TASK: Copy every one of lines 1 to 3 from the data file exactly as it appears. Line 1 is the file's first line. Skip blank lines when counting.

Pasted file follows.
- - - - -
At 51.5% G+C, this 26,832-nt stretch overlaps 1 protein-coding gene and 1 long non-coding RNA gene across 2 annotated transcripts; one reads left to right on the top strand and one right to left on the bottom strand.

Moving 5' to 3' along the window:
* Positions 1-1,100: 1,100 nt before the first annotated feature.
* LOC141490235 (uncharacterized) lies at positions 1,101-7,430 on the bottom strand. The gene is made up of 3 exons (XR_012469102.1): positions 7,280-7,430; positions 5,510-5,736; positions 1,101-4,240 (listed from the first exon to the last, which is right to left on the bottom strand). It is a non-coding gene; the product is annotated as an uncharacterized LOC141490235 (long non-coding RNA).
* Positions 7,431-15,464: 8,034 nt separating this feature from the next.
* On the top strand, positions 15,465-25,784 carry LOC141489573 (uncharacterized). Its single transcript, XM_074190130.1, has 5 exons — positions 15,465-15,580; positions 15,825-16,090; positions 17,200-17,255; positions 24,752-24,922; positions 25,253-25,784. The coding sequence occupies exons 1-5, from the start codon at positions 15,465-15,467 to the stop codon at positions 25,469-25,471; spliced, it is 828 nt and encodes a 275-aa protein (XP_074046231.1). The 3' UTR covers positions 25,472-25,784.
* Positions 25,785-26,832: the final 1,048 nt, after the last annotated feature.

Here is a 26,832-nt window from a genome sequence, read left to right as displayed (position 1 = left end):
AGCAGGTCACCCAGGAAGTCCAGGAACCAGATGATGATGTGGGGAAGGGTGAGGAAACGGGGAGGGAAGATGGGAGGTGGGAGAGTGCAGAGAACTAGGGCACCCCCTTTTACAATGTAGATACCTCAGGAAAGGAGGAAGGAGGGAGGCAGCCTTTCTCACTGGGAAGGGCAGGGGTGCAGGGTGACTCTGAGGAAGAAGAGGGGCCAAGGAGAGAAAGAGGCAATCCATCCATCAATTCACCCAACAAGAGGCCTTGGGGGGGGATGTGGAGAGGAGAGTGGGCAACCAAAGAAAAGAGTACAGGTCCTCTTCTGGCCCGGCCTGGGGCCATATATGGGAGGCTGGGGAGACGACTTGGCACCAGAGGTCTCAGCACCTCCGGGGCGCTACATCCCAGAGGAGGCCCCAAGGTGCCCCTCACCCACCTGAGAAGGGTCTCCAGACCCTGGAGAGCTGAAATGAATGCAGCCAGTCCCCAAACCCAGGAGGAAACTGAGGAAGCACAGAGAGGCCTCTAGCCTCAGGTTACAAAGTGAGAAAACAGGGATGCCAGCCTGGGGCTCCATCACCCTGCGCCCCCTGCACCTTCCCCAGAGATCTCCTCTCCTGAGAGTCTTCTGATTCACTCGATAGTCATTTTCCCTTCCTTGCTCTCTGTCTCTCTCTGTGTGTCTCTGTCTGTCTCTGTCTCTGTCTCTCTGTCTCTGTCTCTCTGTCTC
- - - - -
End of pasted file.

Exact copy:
At 51.5% G+C, this 26,832-nt stretch overlaps 1 protein-coding gene and 1 long non-coding RNA gene across 2 annotated transcripts; one reads left to right on the top strand and one right to left on the bottom strand.

Moving 5' to 3' along the window:
* Positions 1-1,100: 1,100 nt before the first annotated feature.